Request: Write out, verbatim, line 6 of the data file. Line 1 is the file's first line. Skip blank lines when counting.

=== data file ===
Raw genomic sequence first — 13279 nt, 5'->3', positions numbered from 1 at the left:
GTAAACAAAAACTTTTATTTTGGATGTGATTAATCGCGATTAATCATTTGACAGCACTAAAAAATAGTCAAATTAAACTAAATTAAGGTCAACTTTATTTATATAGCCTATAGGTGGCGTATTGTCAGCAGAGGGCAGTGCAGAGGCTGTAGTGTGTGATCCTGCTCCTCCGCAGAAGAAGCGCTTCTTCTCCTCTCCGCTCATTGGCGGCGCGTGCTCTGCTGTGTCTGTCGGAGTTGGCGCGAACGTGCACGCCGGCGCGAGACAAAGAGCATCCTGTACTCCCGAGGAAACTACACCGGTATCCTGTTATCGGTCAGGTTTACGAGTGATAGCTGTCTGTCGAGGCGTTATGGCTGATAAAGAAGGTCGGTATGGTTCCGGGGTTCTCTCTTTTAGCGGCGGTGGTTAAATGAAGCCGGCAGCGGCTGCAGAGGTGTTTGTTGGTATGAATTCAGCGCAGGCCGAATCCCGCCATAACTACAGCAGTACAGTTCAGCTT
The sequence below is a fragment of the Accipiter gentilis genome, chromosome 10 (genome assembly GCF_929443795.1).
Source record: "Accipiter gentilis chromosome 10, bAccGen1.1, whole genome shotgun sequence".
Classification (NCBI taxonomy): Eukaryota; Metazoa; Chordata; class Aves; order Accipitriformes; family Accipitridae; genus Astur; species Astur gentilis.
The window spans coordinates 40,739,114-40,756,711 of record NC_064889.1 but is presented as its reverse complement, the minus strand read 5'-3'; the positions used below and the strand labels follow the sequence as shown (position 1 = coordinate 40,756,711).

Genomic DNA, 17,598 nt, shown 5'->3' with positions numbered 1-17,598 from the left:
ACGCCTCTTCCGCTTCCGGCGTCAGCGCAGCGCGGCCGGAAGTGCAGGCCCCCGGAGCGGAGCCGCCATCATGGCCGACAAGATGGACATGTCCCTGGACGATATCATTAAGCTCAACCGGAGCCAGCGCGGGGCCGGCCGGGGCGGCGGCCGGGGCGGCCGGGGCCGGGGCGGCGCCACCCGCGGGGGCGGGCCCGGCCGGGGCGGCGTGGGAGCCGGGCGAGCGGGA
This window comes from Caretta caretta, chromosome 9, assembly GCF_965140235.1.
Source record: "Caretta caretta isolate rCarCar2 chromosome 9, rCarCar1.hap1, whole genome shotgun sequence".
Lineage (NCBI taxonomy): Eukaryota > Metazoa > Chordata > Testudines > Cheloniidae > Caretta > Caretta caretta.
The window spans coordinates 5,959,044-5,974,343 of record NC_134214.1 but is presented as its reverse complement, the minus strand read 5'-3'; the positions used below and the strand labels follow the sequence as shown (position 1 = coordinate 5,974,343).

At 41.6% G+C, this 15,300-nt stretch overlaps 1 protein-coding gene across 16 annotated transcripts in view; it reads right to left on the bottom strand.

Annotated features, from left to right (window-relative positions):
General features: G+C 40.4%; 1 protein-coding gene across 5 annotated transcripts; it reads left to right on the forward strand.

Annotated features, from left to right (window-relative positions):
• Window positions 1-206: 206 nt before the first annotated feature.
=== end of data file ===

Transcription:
The window spans coordinates 40,739,114-40,756,711 of record NC_064889.1 but is presented as its reverse complement, the minus strand read 5'-3'; the positions used below and the strand labels follow the sequence as shown (position 1 = coordinate 40,756,711).